A time series of yearly data, I want to compare the AIC and BIC values by auto.arima and manual ARIMA.


drink <- c(188,301,451,504,630,855,883,1078,1099,1008,1050,1058)

drink_ts <- ts(drink, frequency = 1, start=c(1950))


# Series: drink_ts
# ARIMA(0,1,0) with drift 
# Coefficients:
#         drift
#       79.0909
# s.e.  26.5245

# sigma^2 estimated as 8513:  log likelihood=-64.86
# AIC=133.71   AICc=135.21   BIC=134.51

I want to replicate it, so do a manual with same ARIMA(0,1,0):

drink.fit <- arima(drink_ts, order = c(0,1,0))

To get the AIC and BIC values:

BIC = AIC(drink.fit,k = log(length(drink_ts)))

# AIC: 138.7121
# BIC: 138.2272

The AIC and BIC values by auto.arima and manual ARIMA are slightly different.

Does it matter? Am I missing anything in the manual ARIMA?

(by the way, if there’s a direct way to get the AIC and BIC from the manual ARIMA)

Thank you.


1 Answer 1


You are missing one thing. Note that auto.arima() fits an ARIMA(0,1,0) model with drift. This is the following model:

$$ (1-B)(y_t-\mu t) = e_t, $$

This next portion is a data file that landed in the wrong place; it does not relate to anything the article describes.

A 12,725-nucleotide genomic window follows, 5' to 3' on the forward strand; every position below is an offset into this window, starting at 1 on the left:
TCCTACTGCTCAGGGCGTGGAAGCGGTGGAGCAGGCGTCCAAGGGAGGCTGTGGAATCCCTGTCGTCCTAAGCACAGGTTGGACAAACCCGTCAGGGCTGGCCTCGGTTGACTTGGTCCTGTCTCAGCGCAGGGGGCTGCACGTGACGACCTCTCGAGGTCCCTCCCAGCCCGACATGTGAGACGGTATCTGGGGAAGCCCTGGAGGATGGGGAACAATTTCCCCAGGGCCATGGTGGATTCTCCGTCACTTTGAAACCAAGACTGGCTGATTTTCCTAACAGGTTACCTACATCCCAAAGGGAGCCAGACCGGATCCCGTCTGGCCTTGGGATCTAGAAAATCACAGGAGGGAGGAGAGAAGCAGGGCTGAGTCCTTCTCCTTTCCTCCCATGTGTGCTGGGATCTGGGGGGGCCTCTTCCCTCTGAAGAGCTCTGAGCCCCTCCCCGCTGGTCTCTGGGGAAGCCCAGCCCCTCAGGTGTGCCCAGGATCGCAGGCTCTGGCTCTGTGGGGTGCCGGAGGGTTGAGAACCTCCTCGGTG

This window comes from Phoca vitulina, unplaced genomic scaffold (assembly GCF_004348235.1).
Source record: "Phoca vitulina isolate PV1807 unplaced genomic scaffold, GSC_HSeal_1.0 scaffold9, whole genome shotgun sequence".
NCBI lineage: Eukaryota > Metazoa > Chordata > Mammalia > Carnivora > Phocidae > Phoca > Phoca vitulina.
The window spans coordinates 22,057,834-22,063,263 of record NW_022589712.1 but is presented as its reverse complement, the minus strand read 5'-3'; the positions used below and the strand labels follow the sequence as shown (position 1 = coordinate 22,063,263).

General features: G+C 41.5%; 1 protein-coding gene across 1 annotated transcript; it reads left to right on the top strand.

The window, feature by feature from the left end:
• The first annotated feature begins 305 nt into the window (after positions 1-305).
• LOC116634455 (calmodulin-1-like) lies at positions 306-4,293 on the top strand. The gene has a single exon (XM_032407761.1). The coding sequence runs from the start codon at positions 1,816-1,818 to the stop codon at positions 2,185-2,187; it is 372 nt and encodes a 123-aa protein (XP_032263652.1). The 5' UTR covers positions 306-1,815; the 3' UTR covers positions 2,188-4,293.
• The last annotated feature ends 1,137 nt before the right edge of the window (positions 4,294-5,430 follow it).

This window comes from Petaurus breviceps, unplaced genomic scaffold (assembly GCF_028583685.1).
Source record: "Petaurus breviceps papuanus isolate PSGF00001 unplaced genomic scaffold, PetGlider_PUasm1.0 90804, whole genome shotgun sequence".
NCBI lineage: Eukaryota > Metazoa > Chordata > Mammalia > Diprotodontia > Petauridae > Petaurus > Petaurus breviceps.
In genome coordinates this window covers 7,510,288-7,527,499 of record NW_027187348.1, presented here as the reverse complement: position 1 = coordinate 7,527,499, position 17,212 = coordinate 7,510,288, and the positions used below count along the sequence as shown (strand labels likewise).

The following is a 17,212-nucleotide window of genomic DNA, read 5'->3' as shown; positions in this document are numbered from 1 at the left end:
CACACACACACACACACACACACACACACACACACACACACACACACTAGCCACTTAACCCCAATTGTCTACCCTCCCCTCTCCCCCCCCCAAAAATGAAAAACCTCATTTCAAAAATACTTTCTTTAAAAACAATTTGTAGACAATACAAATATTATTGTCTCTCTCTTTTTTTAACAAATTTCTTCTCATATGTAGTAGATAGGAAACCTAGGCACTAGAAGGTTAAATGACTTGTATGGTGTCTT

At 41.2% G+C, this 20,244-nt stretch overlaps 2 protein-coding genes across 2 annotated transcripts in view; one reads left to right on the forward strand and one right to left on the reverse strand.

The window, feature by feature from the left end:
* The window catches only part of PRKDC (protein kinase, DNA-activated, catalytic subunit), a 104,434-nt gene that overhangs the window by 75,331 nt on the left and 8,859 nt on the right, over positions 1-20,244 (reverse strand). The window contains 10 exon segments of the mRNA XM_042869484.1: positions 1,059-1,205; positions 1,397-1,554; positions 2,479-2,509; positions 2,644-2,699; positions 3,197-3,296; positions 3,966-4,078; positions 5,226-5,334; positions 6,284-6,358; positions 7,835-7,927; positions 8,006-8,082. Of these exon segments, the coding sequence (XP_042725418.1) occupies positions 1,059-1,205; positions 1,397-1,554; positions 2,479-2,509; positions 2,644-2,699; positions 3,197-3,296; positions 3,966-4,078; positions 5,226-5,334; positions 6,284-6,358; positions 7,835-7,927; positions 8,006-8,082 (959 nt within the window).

or after rearranging,

$$ y_t = y_{t-1}+\mu+e_t. $$

The estimated value of $\mu$ is the 79.0909 you get.

So if you wanted to reconstruct your auto.arima() results, you would first have to "correct" your time series drink_ts by this drift term. Unfortunately, it's not clear how the t parameter runs - does it start from 1950 (being the first year in your series), or from 1 (which sounds more reasonable - but would yield a nonzero intercept).

I played around a bit, but couldn't fully reconstruct your AIC values. Part of the problem is of course accounting for the degree of freedom expended in estimating the drift parameter, similarly whether to allow a mean or constrain it, and finally likely slight differences in estimating methods between arima() and auto.arima().

In general, I would trust auto.arima() more than a hand-crafted call to arima. (And regarding your parenthetical question, you can extract the AIC by arima(drink_ts)$aic, but I don't know of a way to get the BIC, or the AICc.)

If your question is still open, maybe you could either ask a new question that avoids the drift complications (possibly linking the two questions), or edit to explain why you are trying to do what you are trying to do?

  • $\begingroup$ @Stephan_Kolassa, Thank you for the insights and detail explanation. Your expertise and professionalism are highly appreciated. Just a matter of interest I raised this question, no other specific goals from this analysis. $\endgroup$
    – Mark K
    Sep 25, 2019 at 8:52

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